Disadvantage: the long view

I don’t want to get too embroiled in post-election analysis, but I do think the result brings into sharp focus some key strategic questions for activists and campaigners in the UK. I’m drawing here on the theory of social construction in policy design (which I think is highly relevantm, and hopefully more interesting than it perhaps sounds). Taking a long view, one question this theory tries to address is (paraphrased), why some groups end up as the consistent beneficiaries of policy making whilst others are routinely shafted by it. In explanation, the theory identifies that there are two...

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Why change a winning formula?

Well, you could ask Tesco that question. Or Vince Vaughn. In both cases, it appears that the seeds of their downfall were sown in the supposed glory days, even though it may not have been obvious at the time. (Though with Vince Vaughn, anyone who sat through Couples Retreat might say that it was in fact pretty likely.) Which goes to show that there’s no such thing as a best strategy, it’s always context-related. Which is where fitness landscapes come in. Borrowed from evolutionary theory, fitness landscapes are a way of visually representing strategic fit. They set out a landscape of all...

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Mobilising vs organising

In this post I’ve had a go at summarising some key points and drawing some conclusions and implications from Hahrie Han’s ‘How Organizations Develop Activists’. The book is based on case studies of two US organisations’ engagement with, and support to, local activists. There’s a lot more in the book, but hopefully there are some helpful pointers here for campaigners who haven’t read it.   In ‘How Organizations Develop Activists’, Hahrie Han identifies, and expands on, a fundamental difference between mobilising and organising strategies. This can be summarised along the...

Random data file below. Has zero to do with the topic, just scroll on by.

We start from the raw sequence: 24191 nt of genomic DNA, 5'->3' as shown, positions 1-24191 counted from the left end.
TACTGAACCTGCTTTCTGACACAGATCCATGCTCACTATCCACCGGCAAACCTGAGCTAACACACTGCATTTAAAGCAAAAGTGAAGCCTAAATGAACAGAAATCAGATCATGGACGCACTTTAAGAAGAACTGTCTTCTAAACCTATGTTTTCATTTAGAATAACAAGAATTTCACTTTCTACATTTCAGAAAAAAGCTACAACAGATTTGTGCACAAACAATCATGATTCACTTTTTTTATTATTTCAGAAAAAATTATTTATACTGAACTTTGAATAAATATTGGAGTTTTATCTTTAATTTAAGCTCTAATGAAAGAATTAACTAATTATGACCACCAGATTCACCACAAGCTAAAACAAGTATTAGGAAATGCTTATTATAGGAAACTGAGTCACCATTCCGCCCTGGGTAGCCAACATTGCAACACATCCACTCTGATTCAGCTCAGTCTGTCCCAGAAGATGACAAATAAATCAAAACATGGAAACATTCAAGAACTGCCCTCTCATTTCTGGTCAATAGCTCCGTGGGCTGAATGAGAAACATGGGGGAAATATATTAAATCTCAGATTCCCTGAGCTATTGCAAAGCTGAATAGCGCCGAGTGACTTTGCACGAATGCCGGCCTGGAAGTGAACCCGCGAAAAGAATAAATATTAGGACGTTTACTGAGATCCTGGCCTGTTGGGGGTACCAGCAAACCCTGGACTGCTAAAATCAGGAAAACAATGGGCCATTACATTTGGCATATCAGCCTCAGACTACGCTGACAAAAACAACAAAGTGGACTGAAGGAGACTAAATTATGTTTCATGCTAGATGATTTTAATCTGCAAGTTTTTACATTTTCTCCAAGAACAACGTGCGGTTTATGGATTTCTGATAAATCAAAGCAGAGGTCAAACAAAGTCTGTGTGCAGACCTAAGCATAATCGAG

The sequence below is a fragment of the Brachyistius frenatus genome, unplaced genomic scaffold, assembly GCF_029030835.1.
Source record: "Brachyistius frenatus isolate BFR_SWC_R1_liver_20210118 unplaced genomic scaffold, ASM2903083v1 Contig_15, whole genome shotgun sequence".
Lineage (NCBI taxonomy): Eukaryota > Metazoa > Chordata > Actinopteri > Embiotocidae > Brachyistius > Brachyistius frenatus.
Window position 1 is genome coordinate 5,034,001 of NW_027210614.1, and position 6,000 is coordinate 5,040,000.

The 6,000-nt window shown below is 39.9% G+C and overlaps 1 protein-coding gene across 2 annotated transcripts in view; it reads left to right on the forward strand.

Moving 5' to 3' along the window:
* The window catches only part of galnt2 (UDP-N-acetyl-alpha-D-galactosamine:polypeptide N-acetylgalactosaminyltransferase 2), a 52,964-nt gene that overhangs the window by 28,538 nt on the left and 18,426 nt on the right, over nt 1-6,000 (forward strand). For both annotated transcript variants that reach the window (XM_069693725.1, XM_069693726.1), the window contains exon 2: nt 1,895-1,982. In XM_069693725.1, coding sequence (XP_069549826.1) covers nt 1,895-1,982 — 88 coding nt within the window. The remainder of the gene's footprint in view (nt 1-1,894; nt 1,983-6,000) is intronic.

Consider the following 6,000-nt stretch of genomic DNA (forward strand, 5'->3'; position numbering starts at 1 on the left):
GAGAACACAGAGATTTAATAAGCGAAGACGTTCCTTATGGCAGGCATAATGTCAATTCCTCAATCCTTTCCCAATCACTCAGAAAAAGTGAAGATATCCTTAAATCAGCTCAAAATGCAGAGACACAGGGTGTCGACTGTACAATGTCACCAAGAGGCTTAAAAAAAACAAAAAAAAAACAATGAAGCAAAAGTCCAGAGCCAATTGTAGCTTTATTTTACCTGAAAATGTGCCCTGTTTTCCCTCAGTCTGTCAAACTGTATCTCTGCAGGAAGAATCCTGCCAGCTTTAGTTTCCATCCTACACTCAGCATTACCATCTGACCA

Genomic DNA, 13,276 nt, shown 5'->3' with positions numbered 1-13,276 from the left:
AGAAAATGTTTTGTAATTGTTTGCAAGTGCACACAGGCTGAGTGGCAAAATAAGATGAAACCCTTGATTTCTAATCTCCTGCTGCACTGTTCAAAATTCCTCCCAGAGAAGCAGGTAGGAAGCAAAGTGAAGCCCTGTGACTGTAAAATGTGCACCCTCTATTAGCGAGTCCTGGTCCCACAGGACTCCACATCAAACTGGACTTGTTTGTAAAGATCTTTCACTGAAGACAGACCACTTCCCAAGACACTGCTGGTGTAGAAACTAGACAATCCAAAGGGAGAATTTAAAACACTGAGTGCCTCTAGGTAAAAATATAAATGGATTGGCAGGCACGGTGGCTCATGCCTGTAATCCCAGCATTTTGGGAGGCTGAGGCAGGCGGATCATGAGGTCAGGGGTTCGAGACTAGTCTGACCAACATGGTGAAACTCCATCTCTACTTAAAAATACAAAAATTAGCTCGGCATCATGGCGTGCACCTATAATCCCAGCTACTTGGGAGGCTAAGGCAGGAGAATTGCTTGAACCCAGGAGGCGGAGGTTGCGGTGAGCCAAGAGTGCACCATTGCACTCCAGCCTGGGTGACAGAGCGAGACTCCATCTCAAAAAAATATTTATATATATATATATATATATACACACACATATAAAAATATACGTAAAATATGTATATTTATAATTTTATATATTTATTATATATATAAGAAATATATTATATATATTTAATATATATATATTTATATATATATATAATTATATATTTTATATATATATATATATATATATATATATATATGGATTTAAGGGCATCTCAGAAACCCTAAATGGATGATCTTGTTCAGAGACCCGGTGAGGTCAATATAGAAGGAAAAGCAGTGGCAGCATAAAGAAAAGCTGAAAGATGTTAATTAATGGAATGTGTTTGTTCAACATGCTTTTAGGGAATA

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Stay sprightly and keep your eye on the ball

This is a guest post by Jeremy Smith. It’s the second in a series (of probably two) posts on metaphors for campaigning. The first one, campaigning as poker, is here.     According to Jonathan Wilson in Inverting the Pyramid: the History of Football Tactics, the defining feature of modern football is the tactic of pressing. That is, the chasing and harassing of players in possession to win the ball or to at least stop them having time to pick a productive pass. Wilson attributes the innovation of pressing to Viktor Maslov, coach of Dynamo Kiev in the 1960s. The Ajax side of the 1970s...

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The Pit and the Pendulum. And the gothic horror of an issue out of control.

In Edgar Allan Poe’s “Pit and the Pendulum”, three agonising tortures are inflicted on the narrator: a descending pendulum, a grotesque pit, and a dungeon with the walls closing in. These horrors were brought to mind recently by a couple of incidents that, in different ways, shed some light into the policy dynamics that play out when NGOs campaign on issues where public opinion is broadly unsupportive. First there was a (not all that) recent post by pollster and long-time political commentator Peter Kellner. The subject was the politics of immigration; but possibly the most interesting...

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Evaluator says evaluation is a waste of time, never works again

The history of our knowledge about, and understanding of, the world can be summarised (amongst other ways) as follows: Speculation. Plausibility. Certainty. Uncertainty. Unknowability. Aristotle suggested that stones fall to earth because they are trying to get back to their home. Fire travels upwards because it lives in the heavens. He invented logic and was a major catalyst for the Renaissance so we can forgive him these misreadings. The point anyway is that he was speculating. A few centuries later, Francis Bacon stuffed a chicken with snow and experimental science was born. Processes of...

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